If people recognise the influence it adds a certain pleasure, it’s another little level. You don’t have to see those things, but there were lots of little nudges and winks that people who were going through time and space were able to send to their watchers, little signals like an astronaut might send, which means one thing to one listener and something else to another.”

Is there a story that particularly stands out in that respect?

“Well, in The Brain of Morbius there’s the scene where we arrive at the door of this castle and it was pouring with rain. We’d seen a scene in a film and both Lis and I thought it would be terribly funny if, when they did the reverse shot looking out of the door] and it was pouring with rain like it was the end of the world, I said ‘I’m so sorry but could you spare a cup of water?’ or something ridiculous like that. It allowed the ‘Igor’ character [Condo, played by Colin Fay] a very extraordinary take, as if to say ‘Are these fellows taking the mick out of us?'”

Like several of Tom’s stories this one’s now available on video. “Yes, and it’s a very good one. There’s Philip Madoc’s great line when he dropped the brain and says something like ‘Sorry about that, Morbius.’ I was never sure whether that was in the script, but I know they left it in. It was killingly funny.

“I think the formula lent itself to Gothic areas, not because science fantasy should do that but simply because we have that long film background of Gothic horror, tension and fantasy, the tragi-comic if you like. Do you remember the old days when you’d go watch the old Hammer films, especially the late night ones when one had been drinking? You’d get gales of laughter from one particular section of the audience and the rest of the audience would be sat po-faced. It’s rather like going to a theatre with a lot of actors or musicians and they’re picking up one thing and someone else is seeing it on another level.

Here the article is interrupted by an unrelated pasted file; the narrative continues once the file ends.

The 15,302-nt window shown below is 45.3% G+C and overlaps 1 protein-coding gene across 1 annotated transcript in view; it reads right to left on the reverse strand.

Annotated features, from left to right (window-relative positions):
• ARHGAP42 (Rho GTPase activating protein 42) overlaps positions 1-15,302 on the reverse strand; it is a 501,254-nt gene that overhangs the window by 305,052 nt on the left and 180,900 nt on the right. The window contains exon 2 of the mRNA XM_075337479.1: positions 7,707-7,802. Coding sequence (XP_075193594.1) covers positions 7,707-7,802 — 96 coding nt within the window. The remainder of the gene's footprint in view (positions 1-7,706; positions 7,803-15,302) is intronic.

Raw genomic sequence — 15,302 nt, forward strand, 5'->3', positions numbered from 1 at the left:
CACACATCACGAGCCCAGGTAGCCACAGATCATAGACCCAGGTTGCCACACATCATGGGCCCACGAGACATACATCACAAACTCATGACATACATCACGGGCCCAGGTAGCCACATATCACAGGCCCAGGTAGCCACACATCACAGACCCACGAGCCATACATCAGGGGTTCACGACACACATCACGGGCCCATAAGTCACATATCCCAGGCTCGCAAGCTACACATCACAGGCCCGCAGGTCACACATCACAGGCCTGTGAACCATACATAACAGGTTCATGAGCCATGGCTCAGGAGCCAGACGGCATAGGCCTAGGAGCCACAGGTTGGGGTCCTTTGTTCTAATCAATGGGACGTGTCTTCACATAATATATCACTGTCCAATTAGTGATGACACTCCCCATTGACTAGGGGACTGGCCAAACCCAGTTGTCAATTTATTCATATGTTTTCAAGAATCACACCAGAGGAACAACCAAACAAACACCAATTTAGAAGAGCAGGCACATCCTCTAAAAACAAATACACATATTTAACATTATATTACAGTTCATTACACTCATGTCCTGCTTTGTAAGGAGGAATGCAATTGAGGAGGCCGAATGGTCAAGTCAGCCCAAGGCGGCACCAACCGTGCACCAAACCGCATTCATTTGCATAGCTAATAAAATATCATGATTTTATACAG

“Doctor Who was like that. I was always constantly trying to translate whatever was happening to me and add it to the role, drawing on other experiences. One of the reasons I spent so much time on the road promoting the programme was that I was drawing on the children from the audience, so what they told me they liked I did more of, or else adapted it and did variations. I used to get hints of what they liked. So it might have appeared I was being very nice to them but actually what I was doing was ‘vampiring’ them for ideas, it was quite shameless . . .!”


Tom says he didn’t watch Doctor Who much before he got the role, but is there another Doctor that he likes?